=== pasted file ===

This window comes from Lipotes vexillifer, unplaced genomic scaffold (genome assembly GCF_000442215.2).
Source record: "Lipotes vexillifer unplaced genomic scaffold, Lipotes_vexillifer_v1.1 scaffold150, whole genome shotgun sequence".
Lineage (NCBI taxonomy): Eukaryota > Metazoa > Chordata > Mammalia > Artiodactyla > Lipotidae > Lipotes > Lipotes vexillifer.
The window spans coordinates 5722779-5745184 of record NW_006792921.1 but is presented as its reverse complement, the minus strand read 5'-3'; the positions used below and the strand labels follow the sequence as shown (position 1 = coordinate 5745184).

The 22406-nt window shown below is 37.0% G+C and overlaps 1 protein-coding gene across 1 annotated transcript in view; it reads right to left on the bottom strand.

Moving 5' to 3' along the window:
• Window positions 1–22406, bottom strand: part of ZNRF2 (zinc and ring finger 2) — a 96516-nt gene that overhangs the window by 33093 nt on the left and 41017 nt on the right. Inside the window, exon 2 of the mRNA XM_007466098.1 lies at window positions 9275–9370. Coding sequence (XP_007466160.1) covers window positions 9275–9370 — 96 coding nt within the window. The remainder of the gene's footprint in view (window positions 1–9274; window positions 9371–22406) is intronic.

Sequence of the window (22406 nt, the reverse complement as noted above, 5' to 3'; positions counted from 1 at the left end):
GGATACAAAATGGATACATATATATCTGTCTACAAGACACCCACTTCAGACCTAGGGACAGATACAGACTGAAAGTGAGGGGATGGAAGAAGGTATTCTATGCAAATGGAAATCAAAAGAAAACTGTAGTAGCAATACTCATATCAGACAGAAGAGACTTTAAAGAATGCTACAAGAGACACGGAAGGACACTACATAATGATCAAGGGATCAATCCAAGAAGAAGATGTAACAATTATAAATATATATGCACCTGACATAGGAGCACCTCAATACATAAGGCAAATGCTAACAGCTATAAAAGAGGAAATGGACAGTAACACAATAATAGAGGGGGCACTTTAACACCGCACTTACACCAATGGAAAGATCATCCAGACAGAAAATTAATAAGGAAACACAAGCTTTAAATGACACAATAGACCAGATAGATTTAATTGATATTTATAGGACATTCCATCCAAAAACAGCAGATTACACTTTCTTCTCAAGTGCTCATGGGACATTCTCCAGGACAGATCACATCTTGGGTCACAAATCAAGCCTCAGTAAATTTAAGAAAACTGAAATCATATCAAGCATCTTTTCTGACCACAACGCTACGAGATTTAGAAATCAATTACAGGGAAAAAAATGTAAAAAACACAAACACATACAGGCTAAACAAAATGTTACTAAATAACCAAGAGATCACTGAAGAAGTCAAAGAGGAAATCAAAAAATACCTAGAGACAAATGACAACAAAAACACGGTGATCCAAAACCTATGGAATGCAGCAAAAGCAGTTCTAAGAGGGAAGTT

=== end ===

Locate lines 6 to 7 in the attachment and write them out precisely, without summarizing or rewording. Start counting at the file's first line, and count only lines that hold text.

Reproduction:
Moving 5' to 3' along the window:
• Window positions 1–22406, bottom strand: part of ZNRF2 (zinc and ring finger 2) — a 96516-nt gene that overhangs the window by 33093 nt on the left and 41017 nt on the right. Inside the window, exon 2 of the mRNA XM_007466098.1 lies at window positions 9275–9370. Coding sequence (XP_007466160.1) covers window positions 9275–9370 — 96 coding nt within the window. The remainder of the gene's footprint in view (window positions 1–9274; window positions 9371–22406) is intronic.